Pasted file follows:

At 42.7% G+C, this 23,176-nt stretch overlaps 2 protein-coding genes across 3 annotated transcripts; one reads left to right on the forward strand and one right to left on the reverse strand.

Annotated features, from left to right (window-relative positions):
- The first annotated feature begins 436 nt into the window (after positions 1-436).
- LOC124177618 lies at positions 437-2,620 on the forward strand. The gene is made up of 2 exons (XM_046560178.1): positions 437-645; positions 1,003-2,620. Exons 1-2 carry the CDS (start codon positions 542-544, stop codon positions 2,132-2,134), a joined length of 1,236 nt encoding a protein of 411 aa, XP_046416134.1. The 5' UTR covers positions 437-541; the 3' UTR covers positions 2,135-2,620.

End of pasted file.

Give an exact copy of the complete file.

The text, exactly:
At 42.7% G+C, this 23,176-nt stretch overlaps 2 protein-coding genes across 3 annotated transcripts; one reads left to right on the forward strand and one right to left on the reverse strand.

Annotated features, from left to right (window-relative positions):
- The first annotated feature begins 436 nt into the window (after positions 1-436).
- LOC124177618 lies at positions 437-2,620 on the forward strand. The gene is made up of 2 exons (XM_046560178.1): positions 437-645; positions 1,003-2,620. Exons 1-2 carry the CDS (start codon positions 542-544, stop codon positions 2,132-2,134), a joined length of 1,236 nt encoding a protein of 411 aa, XP_046416134.1. The 5' UTR covers positions 437-541; the 3' UTR covers positions 2,135-2,620.